Expansion of empires is now kept in check with by the Happiness resource. Happiness, now a global value, decreases each time a new city is founded or a city gains population, with additional cities having a greater penalty than population. Access to Luxury Resources and certain buildings will mitigate these happiness penalties somewhat, but controlling each city on the map is now quite a difficult endeavor. In addition, each new city also imparts a penalty on Culture and Great Person generation, meaning a player vying for those victories is often better off keeping things small and efficient.
Civilization V looks, sounds, and plays wonderfully. Everything is slick, polished, and very user-friendly. The map is very impressive, while each unit is easily identifiable. The user interface allows players to quickly locate any information, unit, or city easily and without fuss. I even liked the new Leader animations, with each speaking in their native tongues (with subtitles, of course). Being a veteran of the series, I was able to quickly jump in and get going, even with all the changes made this time around. Plentiful tooltips and a detailed Civlopedia allowed me to wrap my mind around most of the concepts within my first hour of play.
As for the difficulty levels and the abilities of the AI, they all seemed to hold their own. Admittedly, I have only been spending my time in the lower settings, so I have not yet braved the more punishing levels. And while multiplayer is available for those with the time and inkling to brave a human opponent in the next state, as of now I found no hotseat option to battle an opponent in the next chair.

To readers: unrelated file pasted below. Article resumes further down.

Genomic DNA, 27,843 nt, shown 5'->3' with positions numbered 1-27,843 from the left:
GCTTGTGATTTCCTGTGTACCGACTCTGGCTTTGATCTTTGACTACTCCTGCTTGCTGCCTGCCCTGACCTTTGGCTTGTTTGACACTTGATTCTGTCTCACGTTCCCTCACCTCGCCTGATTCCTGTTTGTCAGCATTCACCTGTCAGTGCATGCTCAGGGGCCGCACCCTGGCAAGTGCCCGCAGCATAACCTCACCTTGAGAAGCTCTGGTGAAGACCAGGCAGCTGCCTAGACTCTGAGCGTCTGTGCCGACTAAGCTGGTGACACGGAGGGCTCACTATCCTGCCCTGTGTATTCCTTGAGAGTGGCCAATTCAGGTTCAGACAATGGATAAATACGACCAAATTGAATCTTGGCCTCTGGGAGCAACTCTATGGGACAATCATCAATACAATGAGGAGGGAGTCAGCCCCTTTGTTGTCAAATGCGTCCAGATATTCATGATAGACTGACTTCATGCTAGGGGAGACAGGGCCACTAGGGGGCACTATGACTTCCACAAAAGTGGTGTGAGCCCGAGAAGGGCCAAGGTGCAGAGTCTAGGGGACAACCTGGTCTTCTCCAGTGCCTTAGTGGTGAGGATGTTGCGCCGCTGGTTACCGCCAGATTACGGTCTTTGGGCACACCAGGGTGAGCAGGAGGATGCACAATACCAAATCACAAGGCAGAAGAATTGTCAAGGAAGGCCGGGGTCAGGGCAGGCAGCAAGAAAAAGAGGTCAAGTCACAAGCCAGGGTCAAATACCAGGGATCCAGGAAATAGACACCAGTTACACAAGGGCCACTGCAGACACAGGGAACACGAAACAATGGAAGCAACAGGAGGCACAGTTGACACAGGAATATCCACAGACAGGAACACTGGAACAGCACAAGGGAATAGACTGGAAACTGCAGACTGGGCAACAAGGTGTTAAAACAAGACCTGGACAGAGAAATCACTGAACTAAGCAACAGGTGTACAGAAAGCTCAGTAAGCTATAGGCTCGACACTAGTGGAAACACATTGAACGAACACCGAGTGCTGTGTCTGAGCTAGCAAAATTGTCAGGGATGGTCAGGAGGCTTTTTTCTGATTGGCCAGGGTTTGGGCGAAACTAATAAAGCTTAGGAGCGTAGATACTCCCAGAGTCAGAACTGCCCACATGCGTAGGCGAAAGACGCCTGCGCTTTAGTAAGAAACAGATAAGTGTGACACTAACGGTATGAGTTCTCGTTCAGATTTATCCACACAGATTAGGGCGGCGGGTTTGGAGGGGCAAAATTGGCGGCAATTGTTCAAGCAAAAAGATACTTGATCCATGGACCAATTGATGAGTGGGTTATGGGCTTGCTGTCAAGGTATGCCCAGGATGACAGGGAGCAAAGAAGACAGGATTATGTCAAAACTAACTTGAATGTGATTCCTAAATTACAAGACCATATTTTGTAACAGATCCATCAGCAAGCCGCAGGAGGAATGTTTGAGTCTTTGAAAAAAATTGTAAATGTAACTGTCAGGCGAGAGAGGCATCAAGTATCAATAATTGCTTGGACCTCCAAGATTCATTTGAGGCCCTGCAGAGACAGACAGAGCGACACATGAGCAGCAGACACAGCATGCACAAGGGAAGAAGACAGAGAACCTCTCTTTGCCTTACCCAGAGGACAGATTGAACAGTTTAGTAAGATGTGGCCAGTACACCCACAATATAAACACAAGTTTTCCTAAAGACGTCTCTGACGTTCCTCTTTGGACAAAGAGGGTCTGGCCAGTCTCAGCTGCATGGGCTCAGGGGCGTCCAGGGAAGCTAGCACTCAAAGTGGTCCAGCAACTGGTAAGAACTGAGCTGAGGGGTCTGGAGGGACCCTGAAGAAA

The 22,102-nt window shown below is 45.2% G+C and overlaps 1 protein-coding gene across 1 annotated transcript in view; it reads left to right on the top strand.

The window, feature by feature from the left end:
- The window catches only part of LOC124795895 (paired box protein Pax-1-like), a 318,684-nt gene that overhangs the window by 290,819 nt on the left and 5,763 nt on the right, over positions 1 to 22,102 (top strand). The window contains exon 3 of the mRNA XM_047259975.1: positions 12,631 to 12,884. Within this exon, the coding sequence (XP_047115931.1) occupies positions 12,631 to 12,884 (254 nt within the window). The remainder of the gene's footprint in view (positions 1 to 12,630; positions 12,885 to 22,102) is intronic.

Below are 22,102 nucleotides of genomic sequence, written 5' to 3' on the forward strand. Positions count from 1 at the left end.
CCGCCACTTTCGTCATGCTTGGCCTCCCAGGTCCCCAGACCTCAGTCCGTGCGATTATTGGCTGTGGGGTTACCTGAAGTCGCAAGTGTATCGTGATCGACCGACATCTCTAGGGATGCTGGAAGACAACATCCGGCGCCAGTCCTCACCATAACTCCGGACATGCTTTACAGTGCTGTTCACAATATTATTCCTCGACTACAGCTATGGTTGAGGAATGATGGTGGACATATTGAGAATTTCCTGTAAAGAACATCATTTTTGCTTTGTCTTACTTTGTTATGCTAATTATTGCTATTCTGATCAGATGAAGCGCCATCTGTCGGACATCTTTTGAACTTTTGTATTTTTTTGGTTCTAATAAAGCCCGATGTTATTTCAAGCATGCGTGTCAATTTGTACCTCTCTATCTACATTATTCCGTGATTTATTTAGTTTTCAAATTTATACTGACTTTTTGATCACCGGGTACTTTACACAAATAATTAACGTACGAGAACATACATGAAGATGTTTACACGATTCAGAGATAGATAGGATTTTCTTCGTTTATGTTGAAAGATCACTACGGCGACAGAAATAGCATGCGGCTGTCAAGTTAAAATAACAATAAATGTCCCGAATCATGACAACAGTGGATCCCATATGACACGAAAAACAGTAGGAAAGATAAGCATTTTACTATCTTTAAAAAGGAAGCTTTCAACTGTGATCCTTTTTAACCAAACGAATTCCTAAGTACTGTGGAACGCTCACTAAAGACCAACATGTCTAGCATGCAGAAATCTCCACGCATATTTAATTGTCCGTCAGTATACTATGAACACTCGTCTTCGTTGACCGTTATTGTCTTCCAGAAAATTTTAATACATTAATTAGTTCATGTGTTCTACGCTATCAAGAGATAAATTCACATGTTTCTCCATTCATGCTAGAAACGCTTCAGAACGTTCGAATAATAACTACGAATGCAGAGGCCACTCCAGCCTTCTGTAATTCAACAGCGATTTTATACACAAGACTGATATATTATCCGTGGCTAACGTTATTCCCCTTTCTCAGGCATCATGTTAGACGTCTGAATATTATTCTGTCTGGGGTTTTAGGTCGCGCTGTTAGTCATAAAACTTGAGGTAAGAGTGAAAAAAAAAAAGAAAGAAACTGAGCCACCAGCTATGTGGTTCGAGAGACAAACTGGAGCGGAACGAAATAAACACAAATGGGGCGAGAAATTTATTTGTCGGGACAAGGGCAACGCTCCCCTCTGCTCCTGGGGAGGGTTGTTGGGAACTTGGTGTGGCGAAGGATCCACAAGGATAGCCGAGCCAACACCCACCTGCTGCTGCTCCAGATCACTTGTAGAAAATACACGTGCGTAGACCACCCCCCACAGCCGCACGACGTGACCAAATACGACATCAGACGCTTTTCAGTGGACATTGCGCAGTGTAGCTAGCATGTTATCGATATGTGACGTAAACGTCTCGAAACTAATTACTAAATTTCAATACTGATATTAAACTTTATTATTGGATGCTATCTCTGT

Civilization V is, once again, going to consume countless hours of my life in turn-based bliss. With the "boardgame" feel and the slick, polished features, I know I'm in for many sleep-deprived mornings. Fans of the series, or turn-based 4X games in general, will have a blast with this for a long time to come. And while it might be a little daunting to newcomers, Civilization V is also a great place for those who might want to wet their feet in the 4X pool.
* The product in this article was sent to us by the developer/company for review.
Maintaining the beloved "Civilization" feel while adding some delicious "boardgame" goodness, Civilization V is a solid addition to any strategy library.
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